Higher Direct, Indirect Costs for GINA 4/5 Therapy in Severe Asthma

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Patients who receive the Global Initiative for Asthma Step 4/5 therapy (GINA 4/5) incur significantly greater direct and indirect healthcare and productivity costs than patients who do not receive GINA 4/5 asthma therapy, according to study results published in the Annals of Allergy, Asthma and Immunology.

Despite making up only 5% to 10% of the total asthma patient population, patients with severe asthma account for up to 50% of total asthma healthcare costs and 20 million lost working days. This administrative, claims-based, retrospective study analyzed 12 months of direct costs, healthcare utilization, and associated loss of productivity for adults and adolescents with asthma (N=605,614) in the United States between January 2013 and December 2014. Data were divided into 12-month baseline and 12-month postindex periods. Commercial and governmental databases were used to extract longitudinal patient, clinical, prescription, health, and productivity data.

To classify as GINA 4/5, individuals were required to have ≥1 of the following: a claim for use of medium- to high-dose inhaled corticosteroids/long-acting beta-agonists (LABA) during the baseline period, ≥1 claim for omalizumab during the baseline period, or a prescription for systemic or corticosteroids for ≥6 months of the baseline period. European Respiratory Society/American Thoracic Society criteria for severe uncontrolled asthma were used to identify patients with exacerbations and/or high use of rescue inhalers to further stratify patients within the GINA 4/5 cohort. Direct and indirect costs and loss of productivity were measured during the postindex period.

Of a total 605,614 eligible patients, absence data were available for 10,078 patients, short-term disability data were available for 71,526 patients, and long-term disability data were available for 53,668 patients. Among the eligible patients, 15.2% (n=92,027) were identified as GINA 4/5 patients and 84.8% (n=513,587) were classified as non-GINA 4/5 patients. In the GINA 4/5 cohort, 40.4% (n=37,220) were classified as having frequent or serious exacerbations and/or high use of rescue medications, and 59.6% (n=54,807) were classified as non-high use of rescue medications.

Total healthcare costs during the course of 1 year were approximately 1.5 times greater for GINA 4/5 asthma patients than non-GINA 4/5 patients ($15,244 vs $10,860; P <.001), with roughly 50% of the overall difference stemming from asthma-related costs ($3883 vs $1670; P <.001). Furthermore, GINA 4/5 patients had greater costs for inpatient and outpatient services, office visits, and other outpatient services than non-GINA 4/5 patients, with costs for all-cause outpatient pharmacy being $2807 higher for GINA 4/5 patients and costs for asthma-related outpatient pharmacy being $1833 higher (P <.001 for both). For GINA 4/5 patients with high use of rescue medications compared with GINA 4/5 patients without high use of rescue medications, healthcare costs were higher overall ($18,233 vs $13,215; P <.001) and significantly greater across all categories (P <.001 for all).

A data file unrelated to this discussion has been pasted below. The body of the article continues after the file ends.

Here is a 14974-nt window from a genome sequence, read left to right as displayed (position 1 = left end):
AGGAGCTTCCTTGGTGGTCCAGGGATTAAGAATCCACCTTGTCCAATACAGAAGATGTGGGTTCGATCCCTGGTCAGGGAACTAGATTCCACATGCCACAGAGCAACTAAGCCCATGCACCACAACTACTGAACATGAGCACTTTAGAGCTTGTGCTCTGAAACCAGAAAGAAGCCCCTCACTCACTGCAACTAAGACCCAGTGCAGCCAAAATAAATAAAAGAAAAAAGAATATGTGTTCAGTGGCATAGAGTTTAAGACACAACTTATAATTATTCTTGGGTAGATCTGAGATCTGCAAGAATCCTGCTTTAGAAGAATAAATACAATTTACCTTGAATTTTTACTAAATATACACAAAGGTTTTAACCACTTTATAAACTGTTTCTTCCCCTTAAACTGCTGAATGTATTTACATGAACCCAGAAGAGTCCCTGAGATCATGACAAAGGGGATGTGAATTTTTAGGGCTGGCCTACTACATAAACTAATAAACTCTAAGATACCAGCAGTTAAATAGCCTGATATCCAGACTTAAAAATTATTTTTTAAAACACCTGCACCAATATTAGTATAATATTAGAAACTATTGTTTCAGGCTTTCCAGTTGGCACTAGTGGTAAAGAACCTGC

Among patients with >1 absence, GINA 4/5 patients lost more time than non-GINA 4/5 patients (270.5 hours vs 263.3 hours; P =.045), which resulted in more work loss costs due to absence ($7227 vs $6956; P =.007). GINA 4/5 patients also lost more days of work for short-term disability compared with non-GINA 4/5 patients (44.7 vs 40.8 days; P =.014), but no between-group difference was found in productivity losses due to long-term disability. Although absence and long-term disability claims were similar between GINA 4/5 patients with and without a high use of rescue medications, those with a high use of rescue medications were more likely to have ≥1period of short-term disability and had $284 greater productivity loss per patient (P <.001).

Study limitations included the retrospective database analysis design, a lack of data on medications taken, the use of a single biologic, and the lack of including costs associated with productivity loss due to presenteeism.

Nonetheless, study investigators concluded, “The results of this study demonstrate that having more severe asthma increases both direct costs and productivity losses. Moreover, severe patients with [high use of rescue medications] incurred the greatest overall health care costs of all groups examined, further underlining the likely link between asthma severity and costs. Future research is warranted to explore approaches to minimize and better control exacerbations, which may reduce the economic burden of asthma.”

Disclosure: This clinical trial was supported by AstraZeneca and several study authors declared affiliations with the pharmaceutical industry. Please see the original reference for a full list of authors’ disclosures. 

Reference

Settipane RA, Kreindler JL, Chung Y, Tkacz J. Evaluating direct costs and productivity losses of asthma patients receiving GINA 4/5 therapy in the US [published online September 5, 2019]. Ann Allergy Asthma Immunol. doi:10.1016/j.anai.2019.08.462

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